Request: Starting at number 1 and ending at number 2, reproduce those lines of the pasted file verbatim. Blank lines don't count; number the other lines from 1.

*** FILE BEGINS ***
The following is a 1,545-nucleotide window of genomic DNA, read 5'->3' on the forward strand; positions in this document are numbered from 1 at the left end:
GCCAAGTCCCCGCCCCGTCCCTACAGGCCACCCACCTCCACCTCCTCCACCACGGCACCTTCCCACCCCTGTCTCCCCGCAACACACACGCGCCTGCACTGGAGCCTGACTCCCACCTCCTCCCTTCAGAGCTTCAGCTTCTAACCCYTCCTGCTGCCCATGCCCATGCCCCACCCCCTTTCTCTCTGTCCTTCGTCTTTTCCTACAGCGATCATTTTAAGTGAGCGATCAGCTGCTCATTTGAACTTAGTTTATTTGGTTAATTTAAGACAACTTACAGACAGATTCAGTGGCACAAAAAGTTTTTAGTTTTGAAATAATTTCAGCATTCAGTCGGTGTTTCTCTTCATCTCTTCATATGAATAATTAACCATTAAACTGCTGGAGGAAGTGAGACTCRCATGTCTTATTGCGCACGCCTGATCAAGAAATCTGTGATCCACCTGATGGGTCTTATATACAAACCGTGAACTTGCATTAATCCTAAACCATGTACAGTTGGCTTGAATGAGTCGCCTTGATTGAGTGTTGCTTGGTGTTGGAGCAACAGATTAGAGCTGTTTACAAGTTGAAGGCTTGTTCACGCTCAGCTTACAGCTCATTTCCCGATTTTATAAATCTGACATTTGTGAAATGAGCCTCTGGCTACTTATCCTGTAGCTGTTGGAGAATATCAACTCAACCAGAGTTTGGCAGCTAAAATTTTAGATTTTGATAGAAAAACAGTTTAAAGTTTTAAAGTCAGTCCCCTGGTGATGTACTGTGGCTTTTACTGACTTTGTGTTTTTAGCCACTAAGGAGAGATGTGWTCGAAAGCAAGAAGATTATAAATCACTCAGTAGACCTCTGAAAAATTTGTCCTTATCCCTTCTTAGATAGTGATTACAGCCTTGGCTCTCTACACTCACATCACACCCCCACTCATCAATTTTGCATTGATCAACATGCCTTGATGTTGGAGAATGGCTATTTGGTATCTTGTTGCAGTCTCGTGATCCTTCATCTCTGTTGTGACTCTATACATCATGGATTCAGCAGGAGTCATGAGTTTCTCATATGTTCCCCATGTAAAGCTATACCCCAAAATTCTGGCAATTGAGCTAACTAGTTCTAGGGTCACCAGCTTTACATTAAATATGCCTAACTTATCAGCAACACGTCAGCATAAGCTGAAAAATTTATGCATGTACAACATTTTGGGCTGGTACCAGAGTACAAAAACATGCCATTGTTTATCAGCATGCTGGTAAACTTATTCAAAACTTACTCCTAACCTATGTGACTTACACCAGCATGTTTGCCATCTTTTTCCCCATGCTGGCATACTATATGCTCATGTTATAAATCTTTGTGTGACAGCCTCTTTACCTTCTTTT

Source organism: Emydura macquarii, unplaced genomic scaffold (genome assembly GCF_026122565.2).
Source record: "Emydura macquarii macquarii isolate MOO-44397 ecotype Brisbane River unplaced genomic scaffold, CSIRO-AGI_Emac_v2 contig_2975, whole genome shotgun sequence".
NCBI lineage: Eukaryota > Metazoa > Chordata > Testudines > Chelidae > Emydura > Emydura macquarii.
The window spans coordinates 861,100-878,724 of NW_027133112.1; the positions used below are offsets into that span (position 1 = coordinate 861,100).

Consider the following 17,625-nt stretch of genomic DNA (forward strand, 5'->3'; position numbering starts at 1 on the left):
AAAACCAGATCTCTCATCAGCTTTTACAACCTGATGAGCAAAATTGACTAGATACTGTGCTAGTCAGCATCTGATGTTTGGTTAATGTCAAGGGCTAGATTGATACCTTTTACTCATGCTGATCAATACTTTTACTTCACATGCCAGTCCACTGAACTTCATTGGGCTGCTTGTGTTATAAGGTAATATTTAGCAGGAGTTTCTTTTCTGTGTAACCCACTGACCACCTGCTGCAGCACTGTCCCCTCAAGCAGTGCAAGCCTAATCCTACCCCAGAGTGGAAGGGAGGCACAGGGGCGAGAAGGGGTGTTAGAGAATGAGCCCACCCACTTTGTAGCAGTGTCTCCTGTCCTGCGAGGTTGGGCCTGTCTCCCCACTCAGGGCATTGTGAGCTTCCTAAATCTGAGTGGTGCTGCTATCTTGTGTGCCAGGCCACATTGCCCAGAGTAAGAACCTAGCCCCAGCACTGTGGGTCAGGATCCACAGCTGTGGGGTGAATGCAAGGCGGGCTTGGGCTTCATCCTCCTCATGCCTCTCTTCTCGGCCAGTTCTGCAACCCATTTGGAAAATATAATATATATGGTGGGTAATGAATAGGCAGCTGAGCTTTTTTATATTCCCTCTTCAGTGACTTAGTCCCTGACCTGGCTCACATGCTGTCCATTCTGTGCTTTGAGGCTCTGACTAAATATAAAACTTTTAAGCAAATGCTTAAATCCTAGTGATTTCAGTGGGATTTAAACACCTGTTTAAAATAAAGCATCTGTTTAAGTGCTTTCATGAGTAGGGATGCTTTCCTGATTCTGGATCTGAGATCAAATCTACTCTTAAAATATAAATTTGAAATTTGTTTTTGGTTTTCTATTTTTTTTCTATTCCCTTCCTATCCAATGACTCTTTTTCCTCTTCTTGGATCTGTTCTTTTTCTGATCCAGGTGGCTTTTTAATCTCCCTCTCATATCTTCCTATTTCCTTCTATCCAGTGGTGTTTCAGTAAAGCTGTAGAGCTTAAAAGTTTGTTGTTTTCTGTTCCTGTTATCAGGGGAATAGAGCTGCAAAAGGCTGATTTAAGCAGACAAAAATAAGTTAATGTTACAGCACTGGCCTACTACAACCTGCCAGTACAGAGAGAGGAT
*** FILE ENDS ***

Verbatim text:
The following is a 1,545-nucleotide window of genomic DNA, read 5'->3' on the forward strand; positions in this document are numbered from 1 at the left end:
GCCAAGTCCCCGCCCCGTCCCTACAGGCCACCCACCTCCACCTCCTCCACCACGGCACCTTCCCACCCCTGTCTCCCCGCAACACACACGCGCCTGCACTGGAGCCTGACTCCCACCTCCTCCCTTCAGAGCTTCAGCTTCTAACCCYTCCTGCTGCCCATGCCCATGCCCCACCCCCTTTCTCTCTGTCCTTCGTCTTTTCCTACAGCGATCATTTTAAGTGAGCGATCAGCTGCTCATTTGAACTTAGTTTATTTGGTTAATTTAAGACAACTTACAGACAGATTCAGTGGCACAAAAAGTTTTTAGTTTTGAAATAATTTCAGCATTCAGTCGGTGTTTCTCTTCATCTCTTCATATGAATAATTAACCATTAAACTGCTGGAGGAAGTGAGACTCRCATGTCTTATTGCGCACGCCTGATCAAGAAATCTGTGATCCACCTGATGGGTCTTATATACAAACCGTGAACTTGCATTAATCCTAAACCATGTACAGTTGGCTTGAATGAGTCGCCTTGATTGAGTGTTGCTTGGTGTTGGAGCAACAGATTAGAGCTGTTTACAAGTTGAAGGCTTGTTCACGCTCAGCTTACAGCTCATTTCCCGATTTTATAAATCTGACATTTGTGAAATGAGCCTCTGGCTACTTATCCTGTAGCTGTTGGAGAATATCAACTCAACCAGAGTTTGGCAGCTAAAATTTTAGATTTTGATAGAAAAACAGTTTAAAGTTTTAAAGTCAGTCCCCTGGTGATGTACTGTGGCTTTTACTGACTTTGTGTTTTTAGCCACTAAGGAGAGATGTGWTCGAAAGCAAGAAGATTATAAATCACTCAGTAGACCTCTGAAAAATTTGTCCTTATCCCTTCTTAGATAGTGATTACAGCCTTGGCTCTCTACACTCACATCACACCCCCACTCATCAATTTTGCATTGATCAACATGCCTTGATGTTGGAGAATGGCTATTTGGTATCTTGTTGCAGTCTCGTGATCCTTCATCTCTGTTGTGACTCTATACATCATGGATTCAGCAGGAGTCATGAGTTTCTCATATGTTCCCCATGTAAAGCTATACCCCAAAATTCTGGCAATTGAGCTAACTAGTTCTAGGGTCACCAGCTTTACATTAAATATGCCTAACTTATCAGCAACACGTCAGCATAAGCTGAAAAATTTATGCATGTACAACATTTTGGGCTGGTACCAGAGTACAAAAACATGCCATTGTTTATCAGCATGCTGGTAAACTTATTCAAAACTTACTCCTAACCTATGTGACTTACACCAGCATGTTTGCCATCTTTTTCCCCATGCTGGCATACTATATGCTCATGTTATAAATCTTTGTGTGACAGCCTCTTTACCTTCTTTT